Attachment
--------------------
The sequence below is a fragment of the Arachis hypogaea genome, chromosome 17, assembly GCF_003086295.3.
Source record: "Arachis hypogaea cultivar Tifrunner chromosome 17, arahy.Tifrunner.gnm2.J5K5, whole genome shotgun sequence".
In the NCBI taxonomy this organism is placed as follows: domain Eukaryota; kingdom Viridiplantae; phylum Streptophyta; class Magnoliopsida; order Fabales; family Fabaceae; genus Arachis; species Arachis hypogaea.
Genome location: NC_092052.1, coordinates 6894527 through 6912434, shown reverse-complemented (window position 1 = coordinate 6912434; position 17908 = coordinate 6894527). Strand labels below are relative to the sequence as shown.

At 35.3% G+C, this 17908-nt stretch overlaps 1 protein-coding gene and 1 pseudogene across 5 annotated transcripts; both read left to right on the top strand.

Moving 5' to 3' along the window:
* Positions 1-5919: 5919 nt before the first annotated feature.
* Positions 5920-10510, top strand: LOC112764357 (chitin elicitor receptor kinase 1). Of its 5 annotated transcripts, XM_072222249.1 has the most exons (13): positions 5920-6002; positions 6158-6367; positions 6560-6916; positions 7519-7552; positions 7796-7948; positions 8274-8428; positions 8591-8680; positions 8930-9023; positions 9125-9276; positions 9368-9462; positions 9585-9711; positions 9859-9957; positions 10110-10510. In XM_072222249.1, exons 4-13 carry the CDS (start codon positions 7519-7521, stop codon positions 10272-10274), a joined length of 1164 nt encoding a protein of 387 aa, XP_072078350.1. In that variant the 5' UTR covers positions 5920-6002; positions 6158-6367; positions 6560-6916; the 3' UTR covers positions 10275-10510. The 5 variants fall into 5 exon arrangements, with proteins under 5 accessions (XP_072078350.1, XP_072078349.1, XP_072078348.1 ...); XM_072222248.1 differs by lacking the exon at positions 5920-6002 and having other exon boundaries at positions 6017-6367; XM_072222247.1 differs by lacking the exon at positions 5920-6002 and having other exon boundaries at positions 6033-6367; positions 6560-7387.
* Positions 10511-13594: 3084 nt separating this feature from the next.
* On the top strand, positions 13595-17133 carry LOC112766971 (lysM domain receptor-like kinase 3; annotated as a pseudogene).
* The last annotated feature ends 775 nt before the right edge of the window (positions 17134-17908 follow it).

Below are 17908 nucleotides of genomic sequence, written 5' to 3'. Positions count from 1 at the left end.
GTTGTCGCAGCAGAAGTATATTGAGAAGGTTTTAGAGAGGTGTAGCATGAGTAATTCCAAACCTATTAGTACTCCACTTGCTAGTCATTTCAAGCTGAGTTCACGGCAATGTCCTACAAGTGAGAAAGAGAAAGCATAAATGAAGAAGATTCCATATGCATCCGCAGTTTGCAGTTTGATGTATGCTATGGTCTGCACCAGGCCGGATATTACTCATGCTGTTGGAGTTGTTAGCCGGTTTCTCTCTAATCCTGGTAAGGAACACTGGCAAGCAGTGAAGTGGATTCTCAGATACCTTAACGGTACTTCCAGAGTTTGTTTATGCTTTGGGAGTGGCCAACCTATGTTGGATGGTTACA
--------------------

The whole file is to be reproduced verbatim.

The sequence below is a fragment of the Arachis hypogaea genome, chromosome 17, assembly GCF_003086295.3.
Source record: "Arachis hypogaea cultivar Tifrunner chromosome 17, arahy.Tifrunner.gnm2.J5K5, whole genome shotgun sequence".
In the NCBI taxonomy this organism is placed as follows: domain Eukaryota; kingdom Viridiplantae; phylum Streptophyta; class Magnoliopsida; order Fabales; family Fabaceae; genus Arachis; species Arachis hypogaea.
Genome location: NC_092052.1, coordinates 6894527 through 6912434, shown reverse-complemented (window position 1 = coordinate 6912434; position 17908 = coordinate 6894527). Strand labels below are relative to the sequence as shown.

At 35.3% G+C, this 17908-nt stretch overlaps 1 protein-coding gene and 1 pseudogene across 5 annotated transcripts; both read left to right on the top strand.

Moving 5' to 3' along the window:
* Positions 1-5919: 5919 nt before the first annotated feature.
* Positions 5920-10510, top strand: LOC112764357 (chitin elicitor receptor kinase 1). Of its 5 annotated transcripts, XM_072222249.1 has the most exons (13): positions 5920-6002; positions 6158-6367; positions 6560-6916; positions 7519-7552; positions 7796-7948; positions 8274-8428; positions 8591-8680; positions 8930-9023; positions 9125-9276; positions 9368-9462; positions 9585-9711; positions 9859-9957; positions 10110-10510. In XM_072222249.1, exons 4-13 carry the CDS (start codon positions 7519-7521, stop codon positions 10272-10274), a joined length of 1164 nt encoding a protein of 387 aa, XP_072078350.1. In that variant the 5' UTR covers positions 5920-6002; positions 6158-6367; positions 6560-6916; the 3' UTR covers positions 10275-10510. The 5 variants fall into 5 exon arrangements, with proteins under 5 accessions (XP_072078350.1, XP_072078349.1, XP_072078348.1 ...); XM_072222248.1 differs by lacking the exon at positions 5920-6002 and having other exon boundaries at positions 6017-6367; XM_072222247.1 differs by lacking the exon at positions 5920-6002 and having other exon boundaries at positions 6033-6367; positions 6560-7387.
* Positions 10511-13594: 3084 nt separating this feature from the next.
* On the top strand, positions 13595-17133 carry LOC112766971 (lysM domain receptor-like kinase 3; annotated as a pseudogene).
* The last annotated feature ends 775 nt before the right edge of the window (positions 17134-17908 follow it).

Below are 17908 nucleotides of genomic sequence, written 5' to 3'. Positions count from 1 at the left end.
GTTGTCGCAGCAGAAGTATATTGAGAAGGTTTTAGAGAGGTGTAGCATGAGTAATTCCAAACCTATTAGTACTCCACTTGCTAGTCATTTCAAGCTGAGTTCACGGCAATGTCCTACAAGTGAGAAAGAGAAAGCATAAATGAAGAAGATTCCATATGCATCCGCAGTTTGCAGTTTGATGTATGCTATGGTCTGCACCAGGCCGGATATTACTCATGCTGTTGGAGTTGTTAGCCGGTTTCTCTCTAATCCTGGTAAGGAACACTGGCAAGCAGTGAAGTGGATTCTCAGATACCTTAACGGTACTTCCAGAGTTTGTTTATGCTTTGGGAGTGGCCAACCTATGTTGGATGGTTACA